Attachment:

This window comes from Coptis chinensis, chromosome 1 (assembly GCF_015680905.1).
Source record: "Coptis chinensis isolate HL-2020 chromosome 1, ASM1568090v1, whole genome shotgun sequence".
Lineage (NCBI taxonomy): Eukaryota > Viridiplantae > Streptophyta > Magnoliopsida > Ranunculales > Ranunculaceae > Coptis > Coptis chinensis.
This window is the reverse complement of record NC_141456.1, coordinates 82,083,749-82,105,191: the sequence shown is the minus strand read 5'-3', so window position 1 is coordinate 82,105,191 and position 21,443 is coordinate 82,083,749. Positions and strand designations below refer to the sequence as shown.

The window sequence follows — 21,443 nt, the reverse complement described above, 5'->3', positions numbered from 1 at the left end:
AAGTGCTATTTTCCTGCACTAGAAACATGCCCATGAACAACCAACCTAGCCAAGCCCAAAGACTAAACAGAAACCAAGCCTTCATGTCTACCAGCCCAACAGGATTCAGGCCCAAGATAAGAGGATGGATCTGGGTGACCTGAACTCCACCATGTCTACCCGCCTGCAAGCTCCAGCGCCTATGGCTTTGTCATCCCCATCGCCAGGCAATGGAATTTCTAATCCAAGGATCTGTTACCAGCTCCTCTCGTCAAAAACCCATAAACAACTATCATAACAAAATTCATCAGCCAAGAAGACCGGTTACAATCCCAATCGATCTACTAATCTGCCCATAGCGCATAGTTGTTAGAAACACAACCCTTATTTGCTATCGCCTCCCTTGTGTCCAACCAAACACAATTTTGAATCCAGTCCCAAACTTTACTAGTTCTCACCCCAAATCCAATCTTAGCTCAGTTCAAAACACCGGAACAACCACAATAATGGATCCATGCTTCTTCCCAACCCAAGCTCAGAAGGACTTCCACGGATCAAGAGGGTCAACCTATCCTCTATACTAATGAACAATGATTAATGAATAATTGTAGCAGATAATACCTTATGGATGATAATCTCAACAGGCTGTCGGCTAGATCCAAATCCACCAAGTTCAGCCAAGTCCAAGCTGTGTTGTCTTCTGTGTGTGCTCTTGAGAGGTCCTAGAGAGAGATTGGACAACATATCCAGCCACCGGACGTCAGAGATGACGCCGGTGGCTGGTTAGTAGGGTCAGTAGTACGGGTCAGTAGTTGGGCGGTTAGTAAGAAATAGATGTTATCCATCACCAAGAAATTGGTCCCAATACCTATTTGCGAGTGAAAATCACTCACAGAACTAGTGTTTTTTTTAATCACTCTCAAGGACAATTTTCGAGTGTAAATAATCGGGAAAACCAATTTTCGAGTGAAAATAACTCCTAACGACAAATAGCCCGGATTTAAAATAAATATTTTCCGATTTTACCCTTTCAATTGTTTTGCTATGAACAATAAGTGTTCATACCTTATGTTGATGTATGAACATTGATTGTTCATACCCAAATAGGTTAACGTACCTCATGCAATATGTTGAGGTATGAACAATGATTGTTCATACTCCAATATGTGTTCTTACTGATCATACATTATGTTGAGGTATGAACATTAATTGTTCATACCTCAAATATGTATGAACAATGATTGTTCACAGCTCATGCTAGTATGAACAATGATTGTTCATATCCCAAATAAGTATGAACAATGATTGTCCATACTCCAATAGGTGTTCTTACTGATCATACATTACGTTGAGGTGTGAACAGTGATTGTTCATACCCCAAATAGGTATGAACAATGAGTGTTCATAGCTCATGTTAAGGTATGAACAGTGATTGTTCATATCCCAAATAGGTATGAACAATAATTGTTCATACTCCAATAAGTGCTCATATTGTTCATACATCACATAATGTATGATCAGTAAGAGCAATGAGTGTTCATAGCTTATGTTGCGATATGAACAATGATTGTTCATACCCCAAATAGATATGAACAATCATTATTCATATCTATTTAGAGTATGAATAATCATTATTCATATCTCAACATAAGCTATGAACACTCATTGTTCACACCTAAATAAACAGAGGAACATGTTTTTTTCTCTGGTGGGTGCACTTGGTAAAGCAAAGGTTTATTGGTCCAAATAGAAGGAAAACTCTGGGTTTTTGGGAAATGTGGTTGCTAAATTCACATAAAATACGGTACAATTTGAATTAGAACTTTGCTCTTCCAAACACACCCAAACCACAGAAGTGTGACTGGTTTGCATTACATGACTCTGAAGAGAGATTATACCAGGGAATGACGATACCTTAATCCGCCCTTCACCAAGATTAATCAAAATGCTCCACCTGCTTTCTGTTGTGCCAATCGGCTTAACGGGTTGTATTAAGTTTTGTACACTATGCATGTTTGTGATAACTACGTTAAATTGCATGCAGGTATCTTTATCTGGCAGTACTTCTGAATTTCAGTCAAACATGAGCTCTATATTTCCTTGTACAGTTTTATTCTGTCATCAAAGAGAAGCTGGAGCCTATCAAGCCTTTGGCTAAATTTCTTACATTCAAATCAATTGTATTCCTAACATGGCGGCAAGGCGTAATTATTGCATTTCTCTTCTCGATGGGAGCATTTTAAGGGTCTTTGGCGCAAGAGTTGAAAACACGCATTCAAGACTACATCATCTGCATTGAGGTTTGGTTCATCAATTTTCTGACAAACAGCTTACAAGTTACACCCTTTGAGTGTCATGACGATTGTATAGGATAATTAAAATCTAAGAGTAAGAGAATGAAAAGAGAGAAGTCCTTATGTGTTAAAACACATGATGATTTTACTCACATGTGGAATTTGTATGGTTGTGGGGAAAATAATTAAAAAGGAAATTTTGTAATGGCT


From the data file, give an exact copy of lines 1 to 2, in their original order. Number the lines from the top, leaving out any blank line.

This window comes from Coptis chinensis, chromosome 1 (assembly GCF_015680905.1).
Source record: "Coptis chinensis isolate HL-2020 chromosome 1, ASM1568090v1, whole genome shotgun sequence".